The Bells of the Ornithologist Father Jean Baptiste Fourcault

A 200 years old collection

By Sistema Museale Università di Parma

La vetrinaSistema Museale Università di Parma

The Fourcault Collection 

Thirty-five birds and a mammal, taxidermized and enclosed in glass bells, are what remains of the largest original collection, conceived by Jean Baptiste Fourcault. Still intact after more than two centuries, this collection represents the origin of the Natural History Museum of the University of Parma, as well as one of the oldest zoological collections preserved in an Italian museum.

Il bigliettoSistema Museale Università di Parma

Jean Baptiste Fourcault and the origin of the Natural History Museum

Jean Baptiste Fourcault, friar of the Convent of the Minims, was born in France in 1719. Known both for his skills as an embalmer and illustrator of animals and for his relevant systematic research, he arrived in Parma in 1763, appointed ornithologist at the Ducal Court of Philip I of Bourbon. In a few years Fuorcault completed his work: a fundamental ornithological collection that gave rise in 1766 to the Ornithology Cabinet which later became the Museum of Natural History, which he directed until his death in 1775. de SAR l`Infant Duc de Parme ”, as appears in the upper part of the autographed note found in one of the glass bells, where he appears in a medallion surrounded by all sorts of birds in flight and resting on foliage.

La vetrinaSistema Museale Università di Parma

The cabinet

In a cabinet from the same period, 11 intact, perfectly preserved vases are arranged in three rows, containing, clockwise from right to bottom: Squirrel (and two walnuts); · Robin; Sparrow of Italy (m.); Having it small (m. And f.); Chaffinch (m.); Long-tailed tit; Regulus; Canary; Wagtail (2 specimens); Great tit; Ortola-no; · House Martin; Nightingale; Northern Wheatear (m.); White dancer; Swallow; · Averla cenerina (2 specimens); · Assiolo (and three eggs); · Verdone; Strillozzo; · Green woodpecker; Great spotted woodpecker; Rosy starling (and two eggs); Jay; Collared parakeet (and two eggs, two nuts, Vanessa atalanta, Stag.

Lo Scoiattolo di FourcaultSistema Museale Università di Parma

The mystery of his work

The glass bells have an extremely small mouth as the only access, which was sealed after introducing the animals, all of which are much larger than the mouth and in absolutely natural and rather complicated poses. It is impossible to understand the technique used by Fourcault, which has since intrigued many scholars: it still remains an undisclosed mystery of which Fourcault remains the sole inventor and custodian. The same vases would be unique, at least for this type of use, perhaps made specifically by Fourcault himself.

Sciurus vulgaris

In 1884, the then director of the Pellegrino Strobel Museum described the collection as follows: "It consists of a dozen glass pedestal bells, opened only at the top through a circular hole with a diameter of 15 to 30 millimeters, which was closed from a wooden stopper held internally by means of transverse sticks, or from a glass stopper, so that it can no longer be removed.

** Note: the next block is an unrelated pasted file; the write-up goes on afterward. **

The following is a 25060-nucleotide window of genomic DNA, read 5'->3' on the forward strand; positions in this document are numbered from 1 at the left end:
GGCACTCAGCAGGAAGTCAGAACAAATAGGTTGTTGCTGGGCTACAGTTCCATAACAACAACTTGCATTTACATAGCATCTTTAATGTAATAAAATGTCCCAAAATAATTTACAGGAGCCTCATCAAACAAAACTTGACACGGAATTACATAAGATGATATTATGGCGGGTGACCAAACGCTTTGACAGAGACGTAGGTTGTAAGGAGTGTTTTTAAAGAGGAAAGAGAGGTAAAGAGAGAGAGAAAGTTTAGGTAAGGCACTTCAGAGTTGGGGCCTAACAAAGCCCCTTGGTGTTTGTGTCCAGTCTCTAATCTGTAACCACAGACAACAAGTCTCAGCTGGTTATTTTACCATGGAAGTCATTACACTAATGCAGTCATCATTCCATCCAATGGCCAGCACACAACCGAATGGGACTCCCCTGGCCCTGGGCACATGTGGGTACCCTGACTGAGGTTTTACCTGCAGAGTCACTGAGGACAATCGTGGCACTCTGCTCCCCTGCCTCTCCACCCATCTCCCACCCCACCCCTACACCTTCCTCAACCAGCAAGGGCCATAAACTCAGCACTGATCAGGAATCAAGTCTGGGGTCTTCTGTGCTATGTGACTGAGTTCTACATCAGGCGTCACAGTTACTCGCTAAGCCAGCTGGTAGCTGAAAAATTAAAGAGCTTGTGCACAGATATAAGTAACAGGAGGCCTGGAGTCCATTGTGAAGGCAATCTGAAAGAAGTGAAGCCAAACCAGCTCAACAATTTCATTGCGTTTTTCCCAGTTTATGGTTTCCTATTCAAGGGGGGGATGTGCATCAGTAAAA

The stuffed animals, almost all birds, enclosed in those glass bells, are still, after more than a century, perfectly preserved and intact, without any trace of woodworm. They are placed there like certain toys in bottles, coming from Germany (Nuremberg?) "(Pellegrino Strobel. The Natural History Cabinet of the Royal University of Parma. Tip. Rossi - Ubaldi, Parma 1884)

La Ghiandaia di FourcaultSistema Museale Università di Parma

Scops Zorca

As a reminder of the secrecy of his technique, Fourcault, with the wit typical of the naturalists of the Enlightenment, inserted a small scroll with the inscription: "J'atteste que le p. Fourcault Minime m'a fait entrer dans ce cylindre par son orifice 1774 ", which translated sounds like this:" I confirm that Father Fourcault made me enter this vase by passing through its opening ".

L'Assiolo di FourcaultSistema Museale Università di Parma

Scops owl
The vase containing the Assiolo bears a French wording, applied on the axis of the perch, which protest the honesty of its construction: "que le lecteur ne s'imagine pas que ce juchoir ne soit composé que de trois pièces comme il le parait et qu'il n'ait can pass par le col du cylindre c'est une erreur des plus grossières. À la cour de Parme 4 mai 1773 ".

Il manoscritto di P.FourcaultSistema Museale Università di Parma

The message in the bell

Inside a bell there is a note in French which is supposedly Fourcault's autograph, which is a sort of spiritual testament of his technique, which reads: "Father Jean Baptiste Fourcault, of the French Minimal Friars, an ornithologist to His Royal Highness, the young Duke of Parma, was born in Fontaine francaise, in the Duchy of Burgundy, near Dijon, on 4 May 1719.The procedure of closing the objects in the cylinder by introducing them through its small orifice was devised by him in 1765 after a long series of years of tests which he brought to perfection in 1771. It is a secret of which he is the inventor and sole owner "

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